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I'm trying to do the following problem and could use some help(from Apostol, Calculus, Volume I, 7.11 Ex. 33 p. 291):

A funtion $f$ has a continuous third derivative everywhere and satisfies the relation

$$ \lim_{x \to 0} \left(1 + x + \dfrac{f(x)}{x}\right)^{1/x} = e^3.$$

Compute $f(0), f'(0), f''(0),$ and $\lim_{x \to 0} \left(1 + \frac{f(x)}{x}\right)^{1/x}$.

[Hint: If $\lim_{x \to 0} g(x) = A$, then $g(x) = A + o(1)$ as $x \to 0$.]

The book gives the following as answers: $f(0) = 0, f'(0) = 0, f''(0) = 4$ and the limit $= e^2$.

I cannot seem to make any forward progress on this. It is the last Exercise in a section of exercises on taking limits by using polynomial expansions of functions. (This set of Exercises is immediately before the section on L'Hopital's rule... I don't know if that is applicable here, but a solution without it is appreciated since Apostol intends this to be done without it.)

My initial attempts involve writing:

$$\begin{align*} & \lim_{x \to 0} \left(1 + x + \dfrac{f(x)}{x}\right)^{1/x} &= e^3.\\ \implies & \lim_{x \to 0} \left(e^{(1/x)\log(1 + x + f(x)/x)}\right) &= e^3.\\ \implies & \lim_{x \to 0} \left(e^{-\frac{\log x}{x} + \frac{1}{x} \log (x + x^2 + f(x))}\right) &= e^3. \end{align*}$$

I wanted to do this to attempt to get to a point that I could write a polynomial expansion of $\log$ at $0$, but I can't seem to make any progress on that front. Maybe there is a better way to simplify things?

Thanks for any help. Full solutions or hints are equally welcome.

share|cite|improve this question It was some error in your typing. – AD. Apr 10 '12 at 20:56
What is going on with this question. I can't see any formulas only here, but not in other questions! – Norbert Apr 10 '12 at 21:04 I might well be that because of your comment, all the math on this site is broken. Could you please try to delete your comment? – Fabian Apr 10 '12 at 21:25
@Fabian Really? How is that even possible? – Pedro Tamaroff Apr 10 '12 at 21:28 don't know how this is possible. I just know that now the site is fine again (if you remember the content of your comment then maybe you should start a thread on meta) – Fabian Apr 10 '12 at 21:29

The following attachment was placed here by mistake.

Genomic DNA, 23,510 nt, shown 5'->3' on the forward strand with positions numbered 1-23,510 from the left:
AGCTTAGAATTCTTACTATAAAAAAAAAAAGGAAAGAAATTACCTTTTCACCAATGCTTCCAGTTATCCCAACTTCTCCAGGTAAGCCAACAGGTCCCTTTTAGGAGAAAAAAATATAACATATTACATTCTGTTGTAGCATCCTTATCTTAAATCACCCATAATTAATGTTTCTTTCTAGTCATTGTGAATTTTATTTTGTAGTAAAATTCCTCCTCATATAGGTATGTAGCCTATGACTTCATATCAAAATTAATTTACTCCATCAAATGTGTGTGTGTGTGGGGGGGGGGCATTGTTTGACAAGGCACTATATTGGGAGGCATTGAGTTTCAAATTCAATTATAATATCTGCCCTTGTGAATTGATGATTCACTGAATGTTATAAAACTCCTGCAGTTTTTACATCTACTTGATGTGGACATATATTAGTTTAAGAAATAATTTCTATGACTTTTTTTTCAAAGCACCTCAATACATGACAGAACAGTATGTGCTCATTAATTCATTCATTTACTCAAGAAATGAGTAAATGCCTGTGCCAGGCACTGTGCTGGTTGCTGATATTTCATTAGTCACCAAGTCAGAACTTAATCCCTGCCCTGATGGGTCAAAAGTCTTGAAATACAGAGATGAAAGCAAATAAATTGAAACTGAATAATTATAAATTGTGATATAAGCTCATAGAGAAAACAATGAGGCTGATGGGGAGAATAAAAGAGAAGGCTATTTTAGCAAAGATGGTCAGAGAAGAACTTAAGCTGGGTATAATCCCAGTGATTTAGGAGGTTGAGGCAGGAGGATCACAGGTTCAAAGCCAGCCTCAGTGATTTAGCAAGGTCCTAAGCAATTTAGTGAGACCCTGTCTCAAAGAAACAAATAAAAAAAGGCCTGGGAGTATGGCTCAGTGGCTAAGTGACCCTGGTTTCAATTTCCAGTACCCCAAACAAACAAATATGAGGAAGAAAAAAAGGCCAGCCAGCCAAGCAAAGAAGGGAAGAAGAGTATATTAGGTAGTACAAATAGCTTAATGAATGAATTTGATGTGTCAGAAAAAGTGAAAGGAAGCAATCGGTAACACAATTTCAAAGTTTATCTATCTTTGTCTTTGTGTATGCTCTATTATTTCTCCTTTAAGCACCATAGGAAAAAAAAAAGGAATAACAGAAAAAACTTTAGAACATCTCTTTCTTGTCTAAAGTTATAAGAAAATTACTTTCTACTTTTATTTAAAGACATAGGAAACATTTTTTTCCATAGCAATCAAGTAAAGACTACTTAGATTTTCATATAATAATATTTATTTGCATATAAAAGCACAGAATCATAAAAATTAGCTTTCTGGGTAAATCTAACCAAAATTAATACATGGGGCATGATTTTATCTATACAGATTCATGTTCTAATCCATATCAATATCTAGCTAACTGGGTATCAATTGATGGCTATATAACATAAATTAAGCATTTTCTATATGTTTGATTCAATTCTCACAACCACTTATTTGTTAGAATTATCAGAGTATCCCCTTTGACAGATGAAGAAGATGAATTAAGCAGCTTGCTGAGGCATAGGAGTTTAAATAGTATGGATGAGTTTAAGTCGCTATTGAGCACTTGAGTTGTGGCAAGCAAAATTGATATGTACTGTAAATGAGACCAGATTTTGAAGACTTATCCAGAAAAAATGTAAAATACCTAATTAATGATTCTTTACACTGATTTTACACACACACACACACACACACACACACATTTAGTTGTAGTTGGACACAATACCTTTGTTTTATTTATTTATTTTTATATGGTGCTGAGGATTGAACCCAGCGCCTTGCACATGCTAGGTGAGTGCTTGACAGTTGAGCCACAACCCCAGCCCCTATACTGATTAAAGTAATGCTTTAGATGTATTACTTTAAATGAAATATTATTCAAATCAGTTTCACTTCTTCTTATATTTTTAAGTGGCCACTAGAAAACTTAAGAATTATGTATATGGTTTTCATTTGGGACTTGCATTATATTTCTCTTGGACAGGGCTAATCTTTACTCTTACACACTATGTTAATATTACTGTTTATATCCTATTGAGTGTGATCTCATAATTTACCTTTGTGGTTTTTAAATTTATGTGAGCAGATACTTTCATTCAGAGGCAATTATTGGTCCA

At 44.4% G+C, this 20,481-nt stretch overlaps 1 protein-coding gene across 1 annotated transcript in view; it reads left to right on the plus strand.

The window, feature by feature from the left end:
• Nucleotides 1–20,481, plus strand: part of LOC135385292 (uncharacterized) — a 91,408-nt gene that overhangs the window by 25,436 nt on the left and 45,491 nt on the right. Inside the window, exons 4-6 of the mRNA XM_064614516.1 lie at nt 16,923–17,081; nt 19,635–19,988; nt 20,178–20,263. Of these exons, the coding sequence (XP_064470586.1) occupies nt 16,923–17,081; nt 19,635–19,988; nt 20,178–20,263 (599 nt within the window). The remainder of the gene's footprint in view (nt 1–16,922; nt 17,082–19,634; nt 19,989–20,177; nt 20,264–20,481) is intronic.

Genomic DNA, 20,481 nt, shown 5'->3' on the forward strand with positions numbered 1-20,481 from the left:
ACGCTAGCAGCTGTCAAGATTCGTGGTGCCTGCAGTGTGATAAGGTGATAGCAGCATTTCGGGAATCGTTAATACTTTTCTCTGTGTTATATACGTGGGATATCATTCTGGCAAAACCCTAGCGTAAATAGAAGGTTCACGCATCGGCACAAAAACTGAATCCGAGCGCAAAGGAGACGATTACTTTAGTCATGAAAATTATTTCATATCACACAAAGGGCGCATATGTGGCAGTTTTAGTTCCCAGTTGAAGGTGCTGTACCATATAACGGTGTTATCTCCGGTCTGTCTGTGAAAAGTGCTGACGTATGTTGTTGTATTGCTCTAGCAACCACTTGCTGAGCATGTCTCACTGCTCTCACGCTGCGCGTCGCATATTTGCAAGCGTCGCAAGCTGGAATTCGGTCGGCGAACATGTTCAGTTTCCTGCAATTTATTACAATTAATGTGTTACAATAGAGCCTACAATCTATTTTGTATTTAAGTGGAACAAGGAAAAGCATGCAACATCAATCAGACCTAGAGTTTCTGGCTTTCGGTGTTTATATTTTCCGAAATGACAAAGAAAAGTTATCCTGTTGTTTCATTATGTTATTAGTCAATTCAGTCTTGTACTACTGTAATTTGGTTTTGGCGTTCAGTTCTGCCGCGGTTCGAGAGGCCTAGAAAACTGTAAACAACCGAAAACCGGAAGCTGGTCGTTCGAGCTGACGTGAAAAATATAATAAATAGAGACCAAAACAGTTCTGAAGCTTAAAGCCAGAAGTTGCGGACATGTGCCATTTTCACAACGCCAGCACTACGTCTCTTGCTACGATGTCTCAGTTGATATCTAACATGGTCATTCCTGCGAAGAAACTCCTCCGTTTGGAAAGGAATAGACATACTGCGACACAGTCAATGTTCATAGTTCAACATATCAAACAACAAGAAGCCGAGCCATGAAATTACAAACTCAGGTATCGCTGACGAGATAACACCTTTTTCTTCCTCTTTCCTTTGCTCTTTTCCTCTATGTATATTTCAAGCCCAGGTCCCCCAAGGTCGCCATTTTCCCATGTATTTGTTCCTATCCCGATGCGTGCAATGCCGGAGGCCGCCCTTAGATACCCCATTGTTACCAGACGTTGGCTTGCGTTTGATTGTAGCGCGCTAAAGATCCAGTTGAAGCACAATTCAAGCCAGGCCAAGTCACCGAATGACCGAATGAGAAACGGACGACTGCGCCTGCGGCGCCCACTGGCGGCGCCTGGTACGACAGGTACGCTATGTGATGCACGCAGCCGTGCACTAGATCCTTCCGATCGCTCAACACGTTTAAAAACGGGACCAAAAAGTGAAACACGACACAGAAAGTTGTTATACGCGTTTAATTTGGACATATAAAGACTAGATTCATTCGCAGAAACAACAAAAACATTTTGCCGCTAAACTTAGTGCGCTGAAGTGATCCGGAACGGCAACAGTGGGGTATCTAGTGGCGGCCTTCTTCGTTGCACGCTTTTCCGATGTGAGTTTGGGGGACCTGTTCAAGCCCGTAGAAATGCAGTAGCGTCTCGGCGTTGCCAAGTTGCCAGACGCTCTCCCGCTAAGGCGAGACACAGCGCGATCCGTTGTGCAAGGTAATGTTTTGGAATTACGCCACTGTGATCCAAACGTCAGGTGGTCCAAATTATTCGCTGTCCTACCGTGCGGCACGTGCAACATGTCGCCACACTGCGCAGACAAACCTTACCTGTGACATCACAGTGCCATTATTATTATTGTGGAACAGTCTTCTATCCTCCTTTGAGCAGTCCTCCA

up vote 4 down vote accepted

The hypothesis is that $\left(1+x+x^{-1}f(x)\right)^{1/x}=\mathrm e^{3+o(1)}$, that is, $1+x+x^{-1}f(x)=\mathrm e^{3x+o(x)}$. Since $\mathrm e^{3x+o(x)}=1+3x+o(x)$, one gets $x^{-1}f(x)=2x+o(x)$. Thus $f(x)=2x^2+o(x^2)$.

Assume that $f$ is twice differentiable at $0$. Then $f(x)=f(0)+f'(0)x+\frac12f''(0)x^2+o(x^2)$, by Taylor's theorem. By the uniqueness of the coefficients of the expansion of $f$ at $0$, one gets $f(0)=f'(0)=0$ and $f''(0)=4$.

Note that the fact that $f$ is twice differentiable at $0$ is a hypothesis, and certainly not a consequence of the expansion of $f$ at $0$. (On the other hand, the hypothesis that $f$ has a continuous third derivative everywhere is stronger than needed.)

Finally, $x^{-1}f(x)=o(1)$ hence $\log(1+x^{-1}f(x))=x^{-1}f(x)+o(x^{-1}f(x))=2x+o(x)$ and $x^{-1}\log(1+x^{-1}f(x))=2+o(1)$.

Taking exponentials of both sides yields $\left(1+x^{-1}f(x)\right)^{1/x}=\mathrm e^{2+o(1)}$, which is equivalent to the statement that $\left(1+x^{-1}f(x)\right)^{1/x}\to\mathrm e^{2}$ when $x\to0$.

share|cite|improve this answer
+1 There is a problem with the LaTeX-rendering, but I can see your edit. BTW, regarding Taylor expansion I think it is more common thing with $O(x^3)$ and $f\in C^3$ for Taylor application. – AD. Apr 10 '12 at 21:05
Very nice, clean solution. Thank you very much for your help. – user23784 Apr 11 '12 at 1:37

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